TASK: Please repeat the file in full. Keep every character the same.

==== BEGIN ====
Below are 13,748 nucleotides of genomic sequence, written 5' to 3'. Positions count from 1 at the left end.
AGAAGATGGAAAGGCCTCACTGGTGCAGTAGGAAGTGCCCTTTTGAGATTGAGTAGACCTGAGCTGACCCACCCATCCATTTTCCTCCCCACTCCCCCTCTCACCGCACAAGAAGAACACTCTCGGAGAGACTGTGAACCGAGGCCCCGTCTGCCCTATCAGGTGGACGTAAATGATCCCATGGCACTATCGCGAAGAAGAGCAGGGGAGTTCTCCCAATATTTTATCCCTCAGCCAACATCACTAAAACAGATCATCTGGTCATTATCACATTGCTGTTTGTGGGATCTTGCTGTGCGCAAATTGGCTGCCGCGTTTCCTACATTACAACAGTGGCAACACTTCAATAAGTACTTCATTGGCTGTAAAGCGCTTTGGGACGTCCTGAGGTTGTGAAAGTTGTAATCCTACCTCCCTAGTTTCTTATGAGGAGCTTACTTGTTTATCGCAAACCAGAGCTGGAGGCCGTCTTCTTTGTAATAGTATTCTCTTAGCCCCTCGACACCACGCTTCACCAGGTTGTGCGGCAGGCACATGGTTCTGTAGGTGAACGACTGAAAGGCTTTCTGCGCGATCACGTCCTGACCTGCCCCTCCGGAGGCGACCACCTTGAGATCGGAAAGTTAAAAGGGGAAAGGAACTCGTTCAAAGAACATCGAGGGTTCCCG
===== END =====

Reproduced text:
Below are 13,748 nucleotides of genomic sequence, written 5' to 3'. Positions count from 1 at the left end.
AGAAGATGGAAAGGCCTCACTGGTGCAGTAGGAAGTGCCCTTTTGAGATTGAGTAGACCTGAGCTGACCCACCCATCCATTTTCCTCCCCACTCCCCCTCTCACCGCACAAGAAGAACACTCTCGGAGAGACTGTGAACCGAGGCCCCGTCTGCCCTATCAGGTGGACGTAAATGATCCCATGGCACTATCGCGAAGAAGAGCAGGGGAGTTCTCCCAATATTTTATCCCTCAGCCAACATCACTAAAACAGATCATCTGGTCATTATCACATTGCTGTTTGTGGGATCTTGCTGTGCGCAAATTGGCTGCCGCGTTTCCTACATTACAACAGTGGCAACACTTCAATAAGTACTTCATTGGCTGTAAAGCGCTTTGGGACGTCCTGAGGTTGTGAAAGTTGTAATCCTACCTCCCTAGTTTCTTATGAGGAGCTTACTTGTTTATCGCAAACCAGAGCTGGAGGCCGTCTTCTTTGTAATAGTATTCTCTTAGCCCCTCGACACCACGCTTCACCAGGTTGTGCGGCAGGCACATGGTTCTGTAGGTGAACGACTGAAAGGCTTTCTGCGCGATCACGTCCTGACCTGCCCCTCCGGAGGCGACCACCTTGAGATCGGAAAGTTAAAAGGGGAAAGGAACTCGTTCAAAGAACATCGAGGGTTCCCG